The habeas corpus petition was the first writ against the state after Emergency was lifted

Remembering P Rajan - the victim of state atrocity- in a leap yearFacebook/Joy Mathew
news Leap Year Monday, February 29, 2016 - 20:50

When someone sent me a picture of P Rajan with the caption “RIP: 29 February 1976 - 29 February 2016”, I suddenly remembered a conversation I had about the sensational case which had rocked Kerala just after the Emergency was lifted in 1977.

And the reason why he chose to share the poignant story of a grieving father’s relentless fight for justice was because just that morning we had read about the death of the son of the former DGP Jayaram Padikkal who had been accused and convicted of Rajan’s death due to police brutality.

That the conviction was later overturned owing to his reported proximity to the then Kerala CM K Karunakaran is an apt case-study for examples of mutilated justice in the name of Indian law.

Since Rakesh Menon had lived pretty close to where I stay, naturally I was intrigued when most of my elderly neighbours trudged across the street to get a glimpse of the body.

As one of them chose to phrase it: “It seems justice which our law could not deliver, Nature did.” This was in November 2014.

The death of a child is a grief unbearable to any parent irrespective of whether the parent is labelled good or bad by society.

But coming across the black and white photograph of Rajan on the day which makes a year leap, I couldn’t but help thinking how such an otherwise interesting day in the solar year was possibly a nightmare for Rajan’s father for years to come.

It was on February 29 in 1976 that P Rajan then a final year engineering student at the Chathamangalam Regional Engineering College in Kozhikode (now known as the National Institute of Technology Calicut) was arrested from the college campus for his alleged involvement on a reported Naxal attack on the Kayanna Police station.

That the police arrested him when he had just alighted from the college bus after taking part in the district youth festival at Farooke College which was held at the same time the police station was attacked seemed to have escaped the attention of the police.

Maybe they were just looking for scapegoats to vent their frustration over the Naxalite movement in the state and Rajan happened to land in front of them at the wrong time.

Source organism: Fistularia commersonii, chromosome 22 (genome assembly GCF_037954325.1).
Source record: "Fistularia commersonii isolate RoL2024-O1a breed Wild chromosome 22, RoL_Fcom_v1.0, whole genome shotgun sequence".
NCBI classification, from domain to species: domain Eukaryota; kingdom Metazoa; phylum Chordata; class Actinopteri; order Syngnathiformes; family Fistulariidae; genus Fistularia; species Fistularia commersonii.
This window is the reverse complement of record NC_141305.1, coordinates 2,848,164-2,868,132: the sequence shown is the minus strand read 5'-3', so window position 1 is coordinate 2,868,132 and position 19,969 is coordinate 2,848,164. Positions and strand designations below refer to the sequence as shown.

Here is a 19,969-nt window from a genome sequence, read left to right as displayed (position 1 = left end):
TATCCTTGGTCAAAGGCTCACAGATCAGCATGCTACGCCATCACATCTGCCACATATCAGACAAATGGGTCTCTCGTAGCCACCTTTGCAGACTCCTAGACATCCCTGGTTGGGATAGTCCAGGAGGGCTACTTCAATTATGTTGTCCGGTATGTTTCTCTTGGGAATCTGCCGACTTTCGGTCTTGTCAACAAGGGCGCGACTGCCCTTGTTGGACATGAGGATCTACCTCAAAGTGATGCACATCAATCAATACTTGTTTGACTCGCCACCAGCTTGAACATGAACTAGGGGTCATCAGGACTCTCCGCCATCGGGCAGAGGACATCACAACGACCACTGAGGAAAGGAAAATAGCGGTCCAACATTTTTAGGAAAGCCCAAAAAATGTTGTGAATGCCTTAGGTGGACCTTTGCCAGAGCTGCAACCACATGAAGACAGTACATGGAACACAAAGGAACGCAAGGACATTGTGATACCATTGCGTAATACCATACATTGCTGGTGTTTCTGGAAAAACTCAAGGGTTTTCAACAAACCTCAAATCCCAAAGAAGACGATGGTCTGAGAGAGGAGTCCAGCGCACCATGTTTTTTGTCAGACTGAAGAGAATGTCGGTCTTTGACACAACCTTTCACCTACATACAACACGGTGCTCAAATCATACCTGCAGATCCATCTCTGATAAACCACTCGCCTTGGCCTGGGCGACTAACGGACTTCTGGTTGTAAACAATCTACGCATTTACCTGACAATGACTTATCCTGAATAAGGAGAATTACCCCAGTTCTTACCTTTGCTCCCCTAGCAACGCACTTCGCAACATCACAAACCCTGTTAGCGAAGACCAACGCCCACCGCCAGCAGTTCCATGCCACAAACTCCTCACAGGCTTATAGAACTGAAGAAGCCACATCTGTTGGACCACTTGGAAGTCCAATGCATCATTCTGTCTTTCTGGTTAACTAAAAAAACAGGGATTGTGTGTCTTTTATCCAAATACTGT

Rajan was known to all as a lover of arts and was considered as someone who could hold a tune remarkably well. He was the Arts Club Secretary in his college at the time of his arrest.

He may have been sympathetic to the cause of the Naxals -no one knows- but his abrupt detention and subsequent brutal death at the hands of a callous state machinery eerily reminds one of the vigilantism now prevailing in the country over who exactly is a nationalist?

His father TV Eachara Warrier was a reputed professor in the Hindi Department of the Government Arts and Science College in Kozhikode at that time.

From the day of Rajan’s arrest, the father’s initial quest for his missing son to the gradual realization of his son’s brutal end to sparing an already ill mother the news of her irrevocable loss…and then the sustained fight for justice to bring the culprits to book makes for a heart-rending saga of undiluted parental grief at the untimely loss of a child plucked in his prime not by Fate, but due to sheer lack of humanity.

'Oru Achanteh Ormakuruppukal' (A Memoir by a Father) which incidentally won the state award in 2004 was a father’s attempt to capture floating bits of a horribly fractured life in a bid to keep his dead son’s memory alive.

Even though Eachara Warrier passed away in 2006, his poignant note at the end of his book of leaving the door unshut for his son –wherever he was in eternity- to know that his father cared till his last breath should serve as a gentle reminder to us too to leave a little gap in us for humaneness to flow in.

The online English translation of the book can be downloaded here:

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